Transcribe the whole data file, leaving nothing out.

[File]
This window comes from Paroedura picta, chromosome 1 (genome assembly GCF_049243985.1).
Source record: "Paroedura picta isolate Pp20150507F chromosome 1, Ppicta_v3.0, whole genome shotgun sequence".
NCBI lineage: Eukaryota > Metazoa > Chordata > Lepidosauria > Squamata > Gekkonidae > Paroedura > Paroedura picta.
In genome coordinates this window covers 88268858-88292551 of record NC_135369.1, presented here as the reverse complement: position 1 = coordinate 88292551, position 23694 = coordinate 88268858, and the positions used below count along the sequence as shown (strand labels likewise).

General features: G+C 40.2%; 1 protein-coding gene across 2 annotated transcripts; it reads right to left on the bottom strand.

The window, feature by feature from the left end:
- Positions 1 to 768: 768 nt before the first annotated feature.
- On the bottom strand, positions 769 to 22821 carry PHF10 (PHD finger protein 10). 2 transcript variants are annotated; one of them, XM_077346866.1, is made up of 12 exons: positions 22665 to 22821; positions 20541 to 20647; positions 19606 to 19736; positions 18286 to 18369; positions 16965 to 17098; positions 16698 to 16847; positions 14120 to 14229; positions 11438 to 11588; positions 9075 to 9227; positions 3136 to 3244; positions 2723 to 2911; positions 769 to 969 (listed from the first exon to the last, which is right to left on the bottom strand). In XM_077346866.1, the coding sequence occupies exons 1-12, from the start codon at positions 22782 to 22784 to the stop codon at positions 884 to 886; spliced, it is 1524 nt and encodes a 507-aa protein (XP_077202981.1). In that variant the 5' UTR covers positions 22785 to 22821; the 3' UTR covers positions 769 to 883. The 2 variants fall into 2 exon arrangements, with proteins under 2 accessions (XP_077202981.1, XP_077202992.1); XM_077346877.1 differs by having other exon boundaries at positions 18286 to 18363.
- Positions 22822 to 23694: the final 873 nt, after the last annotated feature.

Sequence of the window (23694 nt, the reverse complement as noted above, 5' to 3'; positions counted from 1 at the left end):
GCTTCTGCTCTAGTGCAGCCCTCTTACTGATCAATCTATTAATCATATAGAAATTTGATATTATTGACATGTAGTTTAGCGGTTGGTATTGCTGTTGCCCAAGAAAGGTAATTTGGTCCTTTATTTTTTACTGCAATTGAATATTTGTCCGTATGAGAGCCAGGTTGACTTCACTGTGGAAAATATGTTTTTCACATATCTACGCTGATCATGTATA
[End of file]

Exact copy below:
This window comes from Paroedura picta, chromosome 1 (genome assembly GCF_049243985.1).
Source record: "Paroedura picta isolate Pp20150507F chromosome 1, Ppicta_v3.0, whole genome shotgun sequence".
NCBI lineage: Eukaryota > Metazoa > Chordata > Lepidosauria > Squamata > Gekkonidae > Paroedura > Paroedura picta.
In genome coordinates this window covers 88268858-88292551 of record NC_135369.1, presented here as the reverse complement: position 1 = coordinate 88292551, position 23694 = coordinate 88268858, and the positions used below count along the sequence as shown (strand labels likewise).

General features: G+C 40.2%; 1 protein-coding gene across 2 annotated transcripts; it reads right to left on the bottom strand.

The window, feature by feature from the left end:
- Positions 1 to 768: 768 nt before the first annotated feature.
- On the bottom strand, positions 769 to 22821 carry PHF10 (PHD finger protein 10). 2 transcript variants are annotated; one of them, XM_077346866.1, is made up of 12 exons: positions 22665 to 22821; positions 20541 to 20647; positions 19606 to 19736; positions 18286 to 18369; positions 16965 to 17098; positions 16698 to 16847; positions 14120 to 14229; positions 11438 to 11588; positions 9075 to 9227; positions 3136 to 3244; positions 2723 to 2911; positions 769 to 969 (listed from the first exon to the last, which is right to left on the bottom strand). In XM_077346866.1, the coding sequence occupies exons 1-12, from the start codon at positions 22782 to 22784 to the stop codon at positions 884 to 886; spliced, it is 1524 nt and encodes a 507-aa protein (XP_077202981.1). In that variant the 5' UTR covers positions 22785 to 22821; the 3' UTR covers positions 769 to 883. The 2 variants fall into 2 exon arrangements, with proteins under 2 accessions (XP_077202981.1, XP_077202992.1); XM_077346877.1 differs by having other exon boundaries at positions 18286 to 18363.
- Positions 22822 to 23694: the final 873 nt, after the last annotated feature.

Sequence of the window (23694 nt, the reverse complement as noted above, 5' to 3'; positions counted from 1 at the left end):
GCTTCTGCTCTAGTGCAGCCCTCTTACTGATCAATCTATTAATCATATAGAAATTTGATATTATTGACATGTAGTTTAGCGGTTGGTATTGCTGTTGCCCAAGAAAGGTAATTTGGTCCTTTATTTTTTACTGCAATTGAATATTTGTCCGTATGAGAGCCAGGTTGACTTCACTGTGGAAAATATGTTTTTCACATATCTACGCTGATCATGTATA